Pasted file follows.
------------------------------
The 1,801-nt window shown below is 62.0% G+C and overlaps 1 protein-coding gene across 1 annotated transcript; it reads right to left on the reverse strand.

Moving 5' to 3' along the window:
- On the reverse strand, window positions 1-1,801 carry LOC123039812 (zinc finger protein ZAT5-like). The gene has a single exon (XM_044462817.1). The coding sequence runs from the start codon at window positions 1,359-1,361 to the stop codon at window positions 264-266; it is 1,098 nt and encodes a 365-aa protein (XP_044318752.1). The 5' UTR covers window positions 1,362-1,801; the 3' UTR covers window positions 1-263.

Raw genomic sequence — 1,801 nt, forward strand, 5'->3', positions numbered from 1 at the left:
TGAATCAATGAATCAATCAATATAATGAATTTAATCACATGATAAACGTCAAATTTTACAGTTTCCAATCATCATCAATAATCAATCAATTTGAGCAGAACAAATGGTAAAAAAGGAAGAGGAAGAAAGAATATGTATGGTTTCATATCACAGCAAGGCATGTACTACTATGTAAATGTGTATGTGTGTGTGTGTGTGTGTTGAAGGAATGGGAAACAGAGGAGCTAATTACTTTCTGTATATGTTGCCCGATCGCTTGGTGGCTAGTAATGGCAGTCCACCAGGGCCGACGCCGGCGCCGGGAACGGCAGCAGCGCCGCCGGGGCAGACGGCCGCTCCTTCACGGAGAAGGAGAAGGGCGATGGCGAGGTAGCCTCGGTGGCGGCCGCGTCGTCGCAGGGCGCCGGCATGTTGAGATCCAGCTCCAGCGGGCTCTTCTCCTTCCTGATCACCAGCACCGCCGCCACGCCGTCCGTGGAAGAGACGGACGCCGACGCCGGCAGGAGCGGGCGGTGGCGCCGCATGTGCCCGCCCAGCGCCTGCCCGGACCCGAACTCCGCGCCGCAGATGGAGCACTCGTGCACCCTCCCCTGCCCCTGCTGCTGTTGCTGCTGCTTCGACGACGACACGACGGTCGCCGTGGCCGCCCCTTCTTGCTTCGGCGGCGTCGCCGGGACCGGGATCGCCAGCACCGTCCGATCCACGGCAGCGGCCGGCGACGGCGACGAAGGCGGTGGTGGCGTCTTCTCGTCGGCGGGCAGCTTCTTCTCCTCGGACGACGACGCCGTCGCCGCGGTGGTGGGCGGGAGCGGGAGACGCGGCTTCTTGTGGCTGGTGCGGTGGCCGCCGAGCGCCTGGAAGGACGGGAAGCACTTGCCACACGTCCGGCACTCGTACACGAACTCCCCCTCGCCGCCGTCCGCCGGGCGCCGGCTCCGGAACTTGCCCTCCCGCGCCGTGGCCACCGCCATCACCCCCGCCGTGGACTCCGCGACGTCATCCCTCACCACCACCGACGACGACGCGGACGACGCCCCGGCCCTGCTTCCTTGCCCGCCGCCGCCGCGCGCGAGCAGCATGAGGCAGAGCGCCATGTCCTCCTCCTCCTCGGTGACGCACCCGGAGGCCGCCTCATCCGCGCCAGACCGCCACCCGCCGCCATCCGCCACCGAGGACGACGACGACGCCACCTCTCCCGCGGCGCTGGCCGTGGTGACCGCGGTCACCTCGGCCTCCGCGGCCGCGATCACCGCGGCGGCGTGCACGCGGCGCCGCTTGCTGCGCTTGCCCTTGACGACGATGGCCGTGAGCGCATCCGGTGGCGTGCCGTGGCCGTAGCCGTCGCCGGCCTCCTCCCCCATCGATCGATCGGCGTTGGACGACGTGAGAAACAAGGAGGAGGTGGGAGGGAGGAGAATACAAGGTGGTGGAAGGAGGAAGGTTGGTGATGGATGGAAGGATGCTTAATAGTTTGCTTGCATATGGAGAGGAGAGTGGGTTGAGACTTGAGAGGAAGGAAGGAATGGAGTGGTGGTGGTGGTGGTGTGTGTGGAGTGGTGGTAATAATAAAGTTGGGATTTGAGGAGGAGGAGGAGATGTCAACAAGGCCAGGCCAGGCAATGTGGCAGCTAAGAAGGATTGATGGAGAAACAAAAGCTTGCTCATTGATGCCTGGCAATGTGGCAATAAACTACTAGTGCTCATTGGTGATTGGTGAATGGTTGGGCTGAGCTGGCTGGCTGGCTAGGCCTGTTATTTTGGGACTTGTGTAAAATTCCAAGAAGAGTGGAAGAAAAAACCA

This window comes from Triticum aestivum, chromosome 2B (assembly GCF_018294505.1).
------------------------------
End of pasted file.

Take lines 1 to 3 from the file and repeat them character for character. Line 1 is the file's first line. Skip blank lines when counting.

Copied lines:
The 1,801-nt window shown below is 62.0% G+C and overlaps 1 protein-coding gene across 1 annotated transcript; it reads right to left on the reverse strand.

Moving 5' to 3' along the window:
- On the reverse strand, window positions 1-1,801 carry LOC123039812 (zinc finger protein ZAT5-like). The gene has a single exon (XM_044462817.1). The coding sequence runs from the start codon at window positions 1,359-1,361 to the stop codon at window positions 264-266; it is 1,098 nt and encodes a 365-aa protein (XP_044318752.1). The 5' UTR covers window positions 1,362-1,801; the 3' UTR covers window positions 1-263.